When the young American Historical Association met in Chicago in 1893 as part of the World Columbian Exposition celebrating the discovery of the New World, little did that small gathering of historians realize that a paper presented to them would launch a new discovery of another kind. An exuberant young professor of history from the University of Wisconsin, Frederick Jackson Turner, read on that hot July 12 evening his momentous essay "The Significance of the Frontier in American History." Although the paper neither startled his audience that evening nor immediately stunned the historical profession, it did within a few years dramatically change the way historians looked at both the American past and the American West. Turner had, in fact, presented the most significant and influential interpretation yet advanced concerning American history and culture.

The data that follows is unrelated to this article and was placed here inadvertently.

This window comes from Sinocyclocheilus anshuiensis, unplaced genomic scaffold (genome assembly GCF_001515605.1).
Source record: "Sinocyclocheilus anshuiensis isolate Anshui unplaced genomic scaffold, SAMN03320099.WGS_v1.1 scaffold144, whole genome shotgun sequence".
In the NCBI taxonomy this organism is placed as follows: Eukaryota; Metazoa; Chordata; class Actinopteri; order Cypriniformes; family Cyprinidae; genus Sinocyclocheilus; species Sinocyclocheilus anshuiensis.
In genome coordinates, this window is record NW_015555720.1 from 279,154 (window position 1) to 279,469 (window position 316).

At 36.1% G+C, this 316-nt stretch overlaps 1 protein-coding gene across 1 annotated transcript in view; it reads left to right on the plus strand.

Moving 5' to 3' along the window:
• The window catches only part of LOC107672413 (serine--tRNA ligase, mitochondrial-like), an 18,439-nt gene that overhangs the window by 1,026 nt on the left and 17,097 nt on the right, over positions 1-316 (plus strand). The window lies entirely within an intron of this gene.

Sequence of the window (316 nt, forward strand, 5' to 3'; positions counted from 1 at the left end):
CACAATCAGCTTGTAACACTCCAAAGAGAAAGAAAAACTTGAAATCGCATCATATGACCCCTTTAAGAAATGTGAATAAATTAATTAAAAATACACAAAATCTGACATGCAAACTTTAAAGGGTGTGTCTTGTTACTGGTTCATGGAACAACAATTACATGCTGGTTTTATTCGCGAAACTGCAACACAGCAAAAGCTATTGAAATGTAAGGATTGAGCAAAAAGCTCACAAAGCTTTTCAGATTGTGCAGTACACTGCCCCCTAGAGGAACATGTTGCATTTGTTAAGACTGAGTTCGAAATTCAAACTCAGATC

The "frontier thesis," or "Turner thesis" as it became known, frontally challenged established views of American civilization that pointed to European legacies as the most notable formative influences in American history. Turner asserted, to the contrary, that the American frontier--not European traditions--had done the most to spawn the democracy, individualism, and nationalism he saw and celebrated in American society. In one of the boldest sentences of